© 2024 Blaze Media LLC. All rights reserved.
Obama Seeking Expert Advice on Overhauling Scandal-Plagued VA
President Barack Obama pauses while speaking about post traumatic stress disorder before signing into law the Clay Hunt Suicide Prevention for American Veterans Act, named for Clay Hunt, which calls for evaluation of existing Veterans Affairs mental health and suicide prevention programs and expands the reach of these programs for veterans, Thursday, Feb. 12, 2015, at the White House in Washington. The bill is named for Clay Hunt of Texas, a Marine Corps combat veteran who struggled with post-traumatic stress disorder after serving in Iraq and Afghanistan and who killed himself in March 2011 at the age of 28. (AP Photo/Jacquelyn Martin)

Obama Seeking Expert Advice on Overhauling Scandal-Plagued VA

Leaders from the private sector and government will make recommendations on how to overhaul the Department of Veterans Affairs, which is still reeling from last year's wait-list scandal.

President Barack Obama announced the committee Friday at the Phoenix VA hospital, the epicenter of the scandal that kicked off revelations about delayed health care for veterans around the country.

Obama said the new leadership at the VA is “chipping away” at the problems.

“We all know that there have been significant problems at this facility, that the kind of cooking the books and the unwillingness to face up to the fact," Obama said.

Obama announced that Joe Robles, a veteran and CEO of USAA, a financial services firm, will be heading up the committee. White House officials said members of the panel would include business leaders with experience in “large-scale organizational change” as well as customer service expertise and members of veteran service organizations, Reuters reported.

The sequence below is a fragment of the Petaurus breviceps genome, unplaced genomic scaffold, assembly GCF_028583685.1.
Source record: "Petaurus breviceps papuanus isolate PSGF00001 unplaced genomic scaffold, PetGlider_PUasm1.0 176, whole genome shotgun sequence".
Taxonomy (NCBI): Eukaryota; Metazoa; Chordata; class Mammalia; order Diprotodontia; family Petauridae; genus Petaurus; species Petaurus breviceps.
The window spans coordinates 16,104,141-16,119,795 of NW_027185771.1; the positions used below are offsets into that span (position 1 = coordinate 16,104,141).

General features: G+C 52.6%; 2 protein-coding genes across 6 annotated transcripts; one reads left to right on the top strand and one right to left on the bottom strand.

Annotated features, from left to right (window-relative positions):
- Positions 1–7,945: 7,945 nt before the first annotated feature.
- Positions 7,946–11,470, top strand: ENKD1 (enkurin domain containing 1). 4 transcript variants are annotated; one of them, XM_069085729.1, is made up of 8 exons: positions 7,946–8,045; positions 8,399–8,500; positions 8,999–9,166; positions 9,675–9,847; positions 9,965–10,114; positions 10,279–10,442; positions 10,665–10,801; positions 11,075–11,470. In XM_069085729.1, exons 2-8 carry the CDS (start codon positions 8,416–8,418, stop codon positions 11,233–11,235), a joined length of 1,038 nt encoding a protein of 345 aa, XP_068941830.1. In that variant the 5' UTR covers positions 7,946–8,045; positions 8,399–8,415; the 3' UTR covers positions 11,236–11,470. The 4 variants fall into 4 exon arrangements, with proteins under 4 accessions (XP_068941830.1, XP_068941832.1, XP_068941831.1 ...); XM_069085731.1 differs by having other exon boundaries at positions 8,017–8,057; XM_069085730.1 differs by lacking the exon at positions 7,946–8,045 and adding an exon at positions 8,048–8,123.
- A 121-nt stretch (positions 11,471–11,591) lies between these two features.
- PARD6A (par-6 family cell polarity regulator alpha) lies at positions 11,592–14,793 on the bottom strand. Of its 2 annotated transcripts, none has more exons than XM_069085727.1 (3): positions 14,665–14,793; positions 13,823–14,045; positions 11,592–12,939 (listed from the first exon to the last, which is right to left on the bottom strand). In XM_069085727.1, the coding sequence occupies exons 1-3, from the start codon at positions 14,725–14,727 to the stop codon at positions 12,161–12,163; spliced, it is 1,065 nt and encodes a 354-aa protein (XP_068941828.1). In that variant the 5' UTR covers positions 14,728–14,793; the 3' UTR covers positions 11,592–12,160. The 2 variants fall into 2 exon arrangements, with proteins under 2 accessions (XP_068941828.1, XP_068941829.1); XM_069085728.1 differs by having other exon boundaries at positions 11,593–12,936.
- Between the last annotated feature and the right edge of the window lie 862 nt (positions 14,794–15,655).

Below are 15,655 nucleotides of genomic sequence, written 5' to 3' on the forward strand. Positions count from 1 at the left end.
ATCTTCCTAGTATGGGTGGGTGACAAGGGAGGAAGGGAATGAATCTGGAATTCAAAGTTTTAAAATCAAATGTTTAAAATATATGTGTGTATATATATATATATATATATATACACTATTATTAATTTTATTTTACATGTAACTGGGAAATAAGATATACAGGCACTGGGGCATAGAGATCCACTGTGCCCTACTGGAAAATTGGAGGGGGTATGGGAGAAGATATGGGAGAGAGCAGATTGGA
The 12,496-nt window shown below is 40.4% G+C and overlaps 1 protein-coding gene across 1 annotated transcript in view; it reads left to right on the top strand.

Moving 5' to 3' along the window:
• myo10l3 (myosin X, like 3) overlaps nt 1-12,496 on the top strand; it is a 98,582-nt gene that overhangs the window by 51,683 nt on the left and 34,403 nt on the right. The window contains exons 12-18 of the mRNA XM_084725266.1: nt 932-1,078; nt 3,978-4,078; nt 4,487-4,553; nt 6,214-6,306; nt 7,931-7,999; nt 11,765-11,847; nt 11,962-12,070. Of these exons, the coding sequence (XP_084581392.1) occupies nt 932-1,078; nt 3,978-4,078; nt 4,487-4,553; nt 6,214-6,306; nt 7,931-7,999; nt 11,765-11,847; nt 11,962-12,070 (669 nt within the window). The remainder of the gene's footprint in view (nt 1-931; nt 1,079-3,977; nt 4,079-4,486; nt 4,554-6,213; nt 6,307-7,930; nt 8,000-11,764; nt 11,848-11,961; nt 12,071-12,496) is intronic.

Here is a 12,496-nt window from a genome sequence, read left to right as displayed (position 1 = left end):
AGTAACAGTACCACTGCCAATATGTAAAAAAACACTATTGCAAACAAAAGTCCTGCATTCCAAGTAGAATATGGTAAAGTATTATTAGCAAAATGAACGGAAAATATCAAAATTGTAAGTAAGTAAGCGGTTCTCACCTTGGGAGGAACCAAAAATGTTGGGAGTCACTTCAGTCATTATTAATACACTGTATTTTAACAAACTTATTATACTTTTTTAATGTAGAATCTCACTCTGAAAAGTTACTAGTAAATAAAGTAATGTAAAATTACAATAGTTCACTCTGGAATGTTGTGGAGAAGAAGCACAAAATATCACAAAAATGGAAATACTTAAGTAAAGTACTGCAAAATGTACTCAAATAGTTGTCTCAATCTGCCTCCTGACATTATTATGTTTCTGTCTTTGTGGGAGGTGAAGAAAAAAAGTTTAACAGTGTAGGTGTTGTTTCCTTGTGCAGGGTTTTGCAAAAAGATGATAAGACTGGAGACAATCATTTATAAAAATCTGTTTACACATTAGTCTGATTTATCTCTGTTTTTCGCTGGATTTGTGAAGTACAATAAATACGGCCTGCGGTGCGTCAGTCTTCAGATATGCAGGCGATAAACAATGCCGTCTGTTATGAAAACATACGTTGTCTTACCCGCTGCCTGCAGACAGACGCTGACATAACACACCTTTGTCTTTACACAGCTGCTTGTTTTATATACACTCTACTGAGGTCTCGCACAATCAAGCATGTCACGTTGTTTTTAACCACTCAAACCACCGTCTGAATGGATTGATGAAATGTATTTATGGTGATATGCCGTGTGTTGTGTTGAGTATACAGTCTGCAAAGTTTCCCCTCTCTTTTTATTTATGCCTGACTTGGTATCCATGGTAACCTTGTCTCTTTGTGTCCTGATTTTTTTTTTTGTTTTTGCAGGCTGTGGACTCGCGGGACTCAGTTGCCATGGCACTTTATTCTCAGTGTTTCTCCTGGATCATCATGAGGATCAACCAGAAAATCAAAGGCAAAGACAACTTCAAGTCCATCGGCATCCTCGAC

AP Photo/Jacquelyn Martin

Still, Obama also stressed, “there are outstanding folks here at this VA and all the VA’s across the country who are deserving of trust.”

“We’ve brought in a new team that has been tackling these issues to make sure that wait times for scheduling, access to providers is greatly improved,” the president continued. “But what we know is there is still more work to do.”

Veterans Affairs Secretary Robert McDonald accompanied the president for his announcement and long-awaited visit to the VA hospital.

Obama faced heavy criticism in January when he was in Phoenix to promote a housing policy and his motorcade drove right by the VA hospital without a visit.

Last year, VA facilities were found to have doctored waiting lists to hide the monumental delays in health care for some veterans, some of whom reportedly died waiting for treatment. The revelations prompted Eric Shinseki's resignation as department secretary.

It seems unlikely the tour through the facility will prompt real reform, said Dan Caldwell, the legislative director for Concerned Veterans for America.

“It will be impossible for the president to get a truly unvarnished view of the problems that persist at the Phoenix VA if he relies on a tour led by the very people responsible for the problems there,” Caldwell said.

This post has been updated.

Want to leave a tip?

We answer to you. Help keep our content free of advertisers and big tech censorship by leaving a tip today.
Want to join the conversation?
Already a subscriber?